Waelrant and Laet initiated their printing venture with a series of motets that eventually extended to eight volumes; five anthologies consist of five- and six-part works (RISM 15546, 15556, 15557, 15566, 15567), one is devoted entirely to Waelrant’s works for five and six voices, and the other two are anthologies of four-part works (15564, 15565). Waelrant’s own music did not appear in this series until the fourth and fifth volumes, where he is represented by one and two motets respectively. Other composers presented in these anthologies include Crecquillon and Clemens non Papa; the remaining composers are mostly minor contemporaries from the Franco-Flemish region. In 1555 Waelrant and Laet published their first editions of French music: Jean Louys’s five-part settings of 50 psalms, in three volumes. They followed these with the Jardin musical, a collection of sacred and secular music to French texts in four volumes, one for three voices (RISM 155522) and three for four (155617⊃–;19). These include 14 of Waelrant’s own works, eight of which are settings of psalm texts by Marot. The other three composers well represented in these books are Jean Caulery, Clemens and Crecquillon. The last extant publications by Waelrant and Laet (1558) are wholly devoted to five-part Italian madrigals, canzoni francesi and five- and six-voice motets, all by Waelrant himself.

The repertory that Waelrant and Laet published is much smaller than those of Susato and Phalèse. It is distinguished by its choice of progressive music, by the quality of the type used and by the care that Waelrant took over text underlay and musica ficta. For example, in his edition of Crecquillon’s Sancte Maria virgo he altered the original text placement so that speech and musical accents would be coordinated better.

Waelrant, Hubert

3. Works.

Waelrant’s styles as editor and composer are closely related. His experience as a singer and teacher made him highly sensitive to the needs of the performer. An important feature of his editorial technique was his approach to text underlay. Wherever possible, he divided words into syllables and aligned them with the correct notes; he employed ligatures to clarify text setting and avoided the use of numerous shorthand iterum signs, often preferring to repeat the text in full. He was also explicit in his use of accidentals, which were applied in his own works to create colourful chords, many for the purposes of text expression. His plaintive setting of the scene from the story of Lazarus, Pater Abraham (Liber sextus), for example, makes extensive use of accidentals to create cross-relationships and dissonances as well as to realize for the performer the principles of musica ficta. His application of accidentals in his role as editor of the works of others was more cautious, revealing his respect of a composer’s personal style.

Interestingly, Waelrant’s sacred chansons often bear features of the note nere madrigal in their textures. In his setting of Donne secours, black notes feature in imitative textures or in homophonic semiminim pairs, with repeated chordal harmonies that create parlando rhythmic effects. The French texts with serious moods match the serious Italian compositions in their style; on the other hand, amusing texts, such as Un jour passé, have more lively rhythms and more passages in chordal style. In Moys amourex short four-note rhythmic units, repeated numerous times without harmonic change, result in a liveliness not present in the madrigals (see Slenk, 1965).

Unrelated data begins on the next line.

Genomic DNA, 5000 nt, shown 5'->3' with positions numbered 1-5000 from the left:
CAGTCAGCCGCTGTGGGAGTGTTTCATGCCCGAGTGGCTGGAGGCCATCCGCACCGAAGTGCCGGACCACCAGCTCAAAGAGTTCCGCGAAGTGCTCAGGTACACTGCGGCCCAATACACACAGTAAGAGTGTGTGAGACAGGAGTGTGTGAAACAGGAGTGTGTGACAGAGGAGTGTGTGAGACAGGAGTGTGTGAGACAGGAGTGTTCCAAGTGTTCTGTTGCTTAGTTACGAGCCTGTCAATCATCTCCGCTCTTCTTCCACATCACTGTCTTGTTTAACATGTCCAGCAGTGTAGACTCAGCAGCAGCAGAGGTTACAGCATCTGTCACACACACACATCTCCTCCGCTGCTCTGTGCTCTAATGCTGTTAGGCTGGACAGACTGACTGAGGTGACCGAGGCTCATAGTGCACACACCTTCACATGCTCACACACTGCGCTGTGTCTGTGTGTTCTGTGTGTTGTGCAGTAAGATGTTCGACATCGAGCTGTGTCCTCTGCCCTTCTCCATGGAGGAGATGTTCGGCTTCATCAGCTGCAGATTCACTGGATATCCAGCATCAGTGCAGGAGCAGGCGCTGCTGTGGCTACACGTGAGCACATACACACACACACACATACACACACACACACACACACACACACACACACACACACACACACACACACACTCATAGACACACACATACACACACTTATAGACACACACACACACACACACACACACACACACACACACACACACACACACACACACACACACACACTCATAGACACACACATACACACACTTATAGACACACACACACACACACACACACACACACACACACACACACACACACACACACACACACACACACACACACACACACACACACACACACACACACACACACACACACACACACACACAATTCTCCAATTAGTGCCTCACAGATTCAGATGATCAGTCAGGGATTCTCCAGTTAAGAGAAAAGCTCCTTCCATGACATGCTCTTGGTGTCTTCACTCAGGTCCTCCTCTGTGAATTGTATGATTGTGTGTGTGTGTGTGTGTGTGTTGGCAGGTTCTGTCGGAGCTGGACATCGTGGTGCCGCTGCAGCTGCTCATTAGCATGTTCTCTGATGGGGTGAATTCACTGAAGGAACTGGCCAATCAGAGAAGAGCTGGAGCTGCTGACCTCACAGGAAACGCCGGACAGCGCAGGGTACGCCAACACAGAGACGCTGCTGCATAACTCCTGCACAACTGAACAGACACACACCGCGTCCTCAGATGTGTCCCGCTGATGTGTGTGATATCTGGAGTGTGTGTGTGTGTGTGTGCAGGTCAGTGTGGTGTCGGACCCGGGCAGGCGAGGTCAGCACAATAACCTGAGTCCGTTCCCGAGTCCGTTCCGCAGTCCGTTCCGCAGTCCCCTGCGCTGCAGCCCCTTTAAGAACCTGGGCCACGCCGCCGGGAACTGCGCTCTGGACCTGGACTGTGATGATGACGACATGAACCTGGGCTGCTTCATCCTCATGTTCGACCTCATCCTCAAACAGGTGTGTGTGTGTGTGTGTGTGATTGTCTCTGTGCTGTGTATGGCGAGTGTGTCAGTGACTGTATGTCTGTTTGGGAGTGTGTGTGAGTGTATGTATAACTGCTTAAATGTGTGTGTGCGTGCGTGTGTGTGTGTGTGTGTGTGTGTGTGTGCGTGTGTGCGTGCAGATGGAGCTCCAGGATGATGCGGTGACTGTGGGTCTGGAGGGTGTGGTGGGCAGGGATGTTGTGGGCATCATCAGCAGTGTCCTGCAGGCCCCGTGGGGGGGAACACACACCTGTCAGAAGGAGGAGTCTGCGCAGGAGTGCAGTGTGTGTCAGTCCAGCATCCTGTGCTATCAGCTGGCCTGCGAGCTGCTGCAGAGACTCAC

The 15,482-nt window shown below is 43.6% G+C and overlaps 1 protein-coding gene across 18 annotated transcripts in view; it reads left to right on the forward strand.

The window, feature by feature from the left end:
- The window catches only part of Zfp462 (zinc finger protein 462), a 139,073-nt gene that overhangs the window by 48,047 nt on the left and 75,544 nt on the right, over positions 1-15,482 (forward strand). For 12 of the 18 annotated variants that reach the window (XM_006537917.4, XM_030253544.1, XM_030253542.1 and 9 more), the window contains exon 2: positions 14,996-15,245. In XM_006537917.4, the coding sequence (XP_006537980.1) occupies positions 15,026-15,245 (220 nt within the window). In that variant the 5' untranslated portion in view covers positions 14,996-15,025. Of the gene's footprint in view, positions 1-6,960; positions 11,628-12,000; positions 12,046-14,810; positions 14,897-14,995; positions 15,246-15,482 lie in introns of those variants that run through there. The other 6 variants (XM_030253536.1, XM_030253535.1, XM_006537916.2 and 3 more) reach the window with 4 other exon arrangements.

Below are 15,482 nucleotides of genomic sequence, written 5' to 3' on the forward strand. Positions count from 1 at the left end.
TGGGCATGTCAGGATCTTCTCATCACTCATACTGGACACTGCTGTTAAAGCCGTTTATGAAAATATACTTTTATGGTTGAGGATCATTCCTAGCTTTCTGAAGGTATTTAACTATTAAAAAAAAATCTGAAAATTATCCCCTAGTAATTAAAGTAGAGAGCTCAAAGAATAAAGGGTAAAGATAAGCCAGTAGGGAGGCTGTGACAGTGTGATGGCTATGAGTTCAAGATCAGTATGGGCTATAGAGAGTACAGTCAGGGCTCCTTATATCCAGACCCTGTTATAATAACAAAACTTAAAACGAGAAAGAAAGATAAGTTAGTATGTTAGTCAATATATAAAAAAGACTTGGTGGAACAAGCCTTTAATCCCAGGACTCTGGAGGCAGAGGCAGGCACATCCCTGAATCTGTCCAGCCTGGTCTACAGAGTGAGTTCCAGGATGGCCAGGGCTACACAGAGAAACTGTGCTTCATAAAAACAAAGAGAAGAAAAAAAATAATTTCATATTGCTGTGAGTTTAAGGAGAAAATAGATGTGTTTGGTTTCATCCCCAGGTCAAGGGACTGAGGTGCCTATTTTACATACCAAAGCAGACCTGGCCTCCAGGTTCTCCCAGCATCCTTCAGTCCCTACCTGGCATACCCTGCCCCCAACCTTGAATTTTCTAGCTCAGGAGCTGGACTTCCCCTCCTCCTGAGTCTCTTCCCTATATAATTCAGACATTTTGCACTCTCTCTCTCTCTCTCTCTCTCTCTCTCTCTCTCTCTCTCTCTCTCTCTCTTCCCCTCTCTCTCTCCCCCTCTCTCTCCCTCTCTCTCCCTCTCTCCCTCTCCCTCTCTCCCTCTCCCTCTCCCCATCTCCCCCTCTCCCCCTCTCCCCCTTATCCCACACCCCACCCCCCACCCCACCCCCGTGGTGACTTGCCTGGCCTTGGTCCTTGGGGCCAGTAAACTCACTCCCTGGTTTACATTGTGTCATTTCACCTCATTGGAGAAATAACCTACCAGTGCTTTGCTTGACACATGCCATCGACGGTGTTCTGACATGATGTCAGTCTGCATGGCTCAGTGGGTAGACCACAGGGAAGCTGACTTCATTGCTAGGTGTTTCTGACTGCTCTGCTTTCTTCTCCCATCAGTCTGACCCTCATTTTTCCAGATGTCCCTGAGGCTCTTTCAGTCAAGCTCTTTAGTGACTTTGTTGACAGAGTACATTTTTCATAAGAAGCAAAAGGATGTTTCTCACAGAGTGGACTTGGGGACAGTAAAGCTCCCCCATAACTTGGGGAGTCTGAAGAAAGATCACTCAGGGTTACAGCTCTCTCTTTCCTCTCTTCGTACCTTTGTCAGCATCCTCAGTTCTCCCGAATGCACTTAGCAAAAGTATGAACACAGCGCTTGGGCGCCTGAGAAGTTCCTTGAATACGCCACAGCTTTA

In the nine madrigals of the Primo libro Waelrant combined Netherlandish polyphonic techniques with typical madrigal devices, such as speech-like rhythms (in short imitative phrases, in homophony and in textures that mix the two) and chromatic harmonies (augmented triads, false relationships and strong dissonances), to emphasize words like ‘pain’ and ‘grief’. In the second parte of Ferma speranz’e fe pur, for example, cross-relations and unexpected chords, built on chromatic-shifting bass lines, illustrate the text ‘Grave travagli’ e afflitta gelosia’. To add further interest, Waelrant shifts between strict and free contrapuntal textures.

Waelrant, Hubert



[15] Sacrarum cantionum … liber sextus, 5, 6vv (Antwerp, ?1558); ed. in Weaver (1971), 5 ed. in Piel

11 motets (1 by ?Willaert), 3–6vv, 15535, 15543, 155522, 15564, 15565, 15566, 15567; ed. in Weaver (1971), 3 ed. F. Commer, Collectio operum musicorum batavorum saeculi XVI, i (Berlin, 1844), 2 ed. in Piel, 1 ed. in SCC, ii (1992)

9 motets, 4–8vv (all inc.), D-Rp, I-Bc, S-Sk, SI-Ln, Yu-Lu

chansons spirituelles

Psalm (Marot), in Il primo libro de madrigali et canzoni francezi, 5vv (Antwerp, 1558), ed. in RRMR, lxxxviii (1991) [also see below]

8 psalms (Marot), 3, 4vv, 155522, 155618, 155619; 1 ed. in Becker, 3 ed. in Slenk (1965), 8 ed. in SCC, ii (1992)


Il primo libro de madrigali et [11] canzoni francezi, 5vv (Antwerp, 1558), ed. in RRMR, lxxxviii (1991) [incl. sacred and other secular works]

20 chansons (2 with sacred 2p.), 3, 4, 6vv, 155212, 155213, 155214, 155324, 155422, 155522, 155619, 15754, 15895; 1 ed. in EMDC, I/iii (1921), 1825ff, and in W.B. Squire, Ausgewählte Madrigale und mehrstimmige Gesänge berühmter Meister des 16. und 17. Jahrhunderts (Leipzig, 1903–13), 6 ed. in Labelle (1981); 1 in Bernstein (1985); 5 in SCC, ii (1992); 1 in Weaver (1995)


6 chansons, 4, 5vv, GB-WCc, I-Bc, S-Sk


Il primo libro de [9] madrigali et canzoni francezi, 5vv (Antwerp, 1558), ed. in RRMR, lxxxviii (1991) [incl. sacred and other secular works]

6 madrigals, 6vv, 156116/R1970, 158519

1 Dutch madrigal, 5vv, 1561, B-Br (attrib. Waelrant in A. Goovaerts: Liederen en andere gedichten gemaakt ter gelegenheid van het landjuweel van Antwerpen in 1561 (Antwerp, 1892), ed. in Weaver (1995), 336–8; 3 madrigals, 4, 6vv, I-Bc (inc.)


Le [30] canzon napolitane, 4vv (Venice, 1565) (inc.)